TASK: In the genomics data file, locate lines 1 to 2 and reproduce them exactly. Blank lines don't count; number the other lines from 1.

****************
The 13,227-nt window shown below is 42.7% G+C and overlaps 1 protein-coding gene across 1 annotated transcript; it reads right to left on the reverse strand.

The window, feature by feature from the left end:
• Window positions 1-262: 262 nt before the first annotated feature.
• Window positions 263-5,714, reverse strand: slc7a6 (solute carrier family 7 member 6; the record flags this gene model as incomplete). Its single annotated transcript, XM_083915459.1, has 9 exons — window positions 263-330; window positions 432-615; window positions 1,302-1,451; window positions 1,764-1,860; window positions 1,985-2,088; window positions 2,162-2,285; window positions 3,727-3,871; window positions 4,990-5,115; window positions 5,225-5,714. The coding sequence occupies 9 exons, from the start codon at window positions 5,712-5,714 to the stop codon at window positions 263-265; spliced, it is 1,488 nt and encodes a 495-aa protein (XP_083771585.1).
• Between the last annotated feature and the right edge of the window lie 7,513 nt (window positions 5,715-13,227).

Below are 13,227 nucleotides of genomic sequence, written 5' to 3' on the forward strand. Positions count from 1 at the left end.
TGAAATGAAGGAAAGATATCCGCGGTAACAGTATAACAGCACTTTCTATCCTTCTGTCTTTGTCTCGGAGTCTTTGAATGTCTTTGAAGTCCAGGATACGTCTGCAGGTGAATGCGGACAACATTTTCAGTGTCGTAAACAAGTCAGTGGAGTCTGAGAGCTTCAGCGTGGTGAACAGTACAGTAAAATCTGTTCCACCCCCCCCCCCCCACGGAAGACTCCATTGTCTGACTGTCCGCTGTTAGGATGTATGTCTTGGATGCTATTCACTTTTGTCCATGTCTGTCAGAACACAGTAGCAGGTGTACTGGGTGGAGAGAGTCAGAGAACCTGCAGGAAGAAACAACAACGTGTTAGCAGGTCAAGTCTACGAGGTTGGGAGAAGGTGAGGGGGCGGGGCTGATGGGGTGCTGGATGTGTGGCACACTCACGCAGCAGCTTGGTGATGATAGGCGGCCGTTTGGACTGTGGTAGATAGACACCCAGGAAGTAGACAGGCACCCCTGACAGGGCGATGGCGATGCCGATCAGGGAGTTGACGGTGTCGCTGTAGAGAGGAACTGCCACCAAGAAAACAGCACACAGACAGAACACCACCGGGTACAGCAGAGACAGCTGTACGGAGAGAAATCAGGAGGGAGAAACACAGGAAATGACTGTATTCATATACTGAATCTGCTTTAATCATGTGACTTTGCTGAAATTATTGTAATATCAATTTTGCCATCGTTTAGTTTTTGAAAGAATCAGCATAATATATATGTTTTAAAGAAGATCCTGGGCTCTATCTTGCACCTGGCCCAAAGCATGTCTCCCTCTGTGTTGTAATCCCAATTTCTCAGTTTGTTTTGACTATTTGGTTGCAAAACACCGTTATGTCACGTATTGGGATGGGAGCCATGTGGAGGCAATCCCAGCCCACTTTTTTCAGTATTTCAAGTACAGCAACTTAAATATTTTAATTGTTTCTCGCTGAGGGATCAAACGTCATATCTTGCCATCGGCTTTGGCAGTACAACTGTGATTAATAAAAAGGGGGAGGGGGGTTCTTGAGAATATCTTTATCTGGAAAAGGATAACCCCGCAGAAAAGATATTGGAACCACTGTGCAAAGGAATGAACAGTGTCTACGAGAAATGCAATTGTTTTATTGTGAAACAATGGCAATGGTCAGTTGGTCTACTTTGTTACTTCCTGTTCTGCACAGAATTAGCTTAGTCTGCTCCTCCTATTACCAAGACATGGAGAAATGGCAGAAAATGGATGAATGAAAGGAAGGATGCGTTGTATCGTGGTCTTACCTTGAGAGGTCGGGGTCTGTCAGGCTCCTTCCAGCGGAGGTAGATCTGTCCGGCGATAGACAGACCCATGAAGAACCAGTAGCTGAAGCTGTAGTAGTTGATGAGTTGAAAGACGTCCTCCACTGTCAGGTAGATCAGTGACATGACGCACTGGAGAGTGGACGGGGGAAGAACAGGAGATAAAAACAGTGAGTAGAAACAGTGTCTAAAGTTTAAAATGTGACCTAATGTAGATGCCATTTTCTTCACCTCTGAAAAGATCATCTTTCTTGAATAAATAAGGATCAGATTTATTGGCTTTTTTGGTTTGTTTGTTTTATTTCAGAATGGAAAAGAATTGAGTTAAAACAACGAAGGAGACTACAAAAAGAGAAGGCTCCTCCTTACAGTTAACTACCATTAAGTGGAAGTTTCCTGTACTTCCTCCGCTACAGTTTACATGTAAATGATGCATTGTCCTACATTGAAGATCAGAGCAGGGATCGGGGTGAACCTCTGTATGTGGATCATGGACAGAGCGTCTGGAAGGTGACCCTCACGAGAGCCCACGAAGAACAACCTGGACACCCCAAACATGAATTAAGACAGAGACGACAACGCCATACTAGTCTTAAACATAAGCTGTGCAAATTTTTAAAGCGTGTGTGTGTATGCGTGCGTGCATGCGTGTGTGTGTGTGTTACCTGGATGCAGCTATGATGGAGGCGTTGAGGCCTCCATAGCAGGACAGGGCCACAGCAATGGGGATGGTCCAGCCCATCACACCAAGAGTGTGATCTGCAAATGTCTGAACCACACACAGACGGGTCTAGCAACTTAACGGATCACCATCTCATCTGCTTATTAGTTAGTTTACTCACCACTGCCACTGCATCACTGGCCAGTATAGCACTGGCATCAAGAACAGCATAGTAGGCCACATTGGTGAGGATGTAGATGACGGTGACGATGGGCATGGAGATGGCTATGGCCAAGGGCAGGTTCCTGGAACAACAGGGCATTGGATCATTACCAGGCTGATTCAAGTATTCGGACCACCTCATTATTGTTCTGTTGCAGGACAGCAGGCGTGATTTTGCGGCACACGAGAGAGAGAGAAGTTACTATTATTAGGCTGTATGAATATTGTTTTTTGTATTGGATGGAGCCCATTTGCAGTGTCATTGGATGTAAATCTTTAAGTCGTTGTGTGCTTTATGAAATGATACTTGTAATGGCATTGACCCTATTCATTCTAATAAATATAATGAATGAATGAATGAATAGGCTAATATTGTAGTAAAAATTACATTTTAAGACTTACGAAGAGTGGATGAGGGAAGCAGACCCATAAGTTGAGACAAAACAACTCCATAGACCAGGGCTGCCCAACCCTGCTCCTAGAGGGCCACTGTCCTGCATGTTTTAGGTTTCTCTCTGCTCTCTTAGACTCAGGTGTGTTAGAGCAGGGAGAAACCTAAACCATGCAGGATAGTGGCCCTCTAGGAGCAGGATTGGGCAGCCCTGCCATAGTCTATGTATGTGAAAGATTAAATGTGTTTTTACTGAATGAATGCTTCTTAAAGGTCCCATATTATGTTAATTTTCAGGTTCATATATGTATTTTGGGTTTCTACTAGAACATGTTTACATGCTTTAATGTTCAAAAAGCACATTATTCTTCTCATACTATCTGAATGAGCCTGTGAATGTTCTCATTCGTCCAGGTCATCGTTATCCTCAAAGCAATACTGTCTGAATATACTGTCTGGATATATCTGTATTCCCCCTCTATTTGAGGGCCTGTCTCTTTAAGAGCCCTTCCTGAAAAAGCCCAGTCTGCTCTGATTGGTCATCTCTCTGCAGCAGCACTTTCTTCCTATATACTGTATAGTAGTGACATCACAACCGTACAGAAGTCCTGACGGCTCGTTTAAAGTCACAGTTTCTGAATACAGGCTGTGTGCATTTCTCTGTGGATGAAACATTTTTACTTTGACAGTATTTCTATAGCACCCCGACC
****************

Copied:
The 13,227-nt window shown below is 42.7% G+C and overlaps 1 protein-coding gene across 1 annotated transcript; it reads right to left on the reverse strand.

The window, feature by feature from the left end: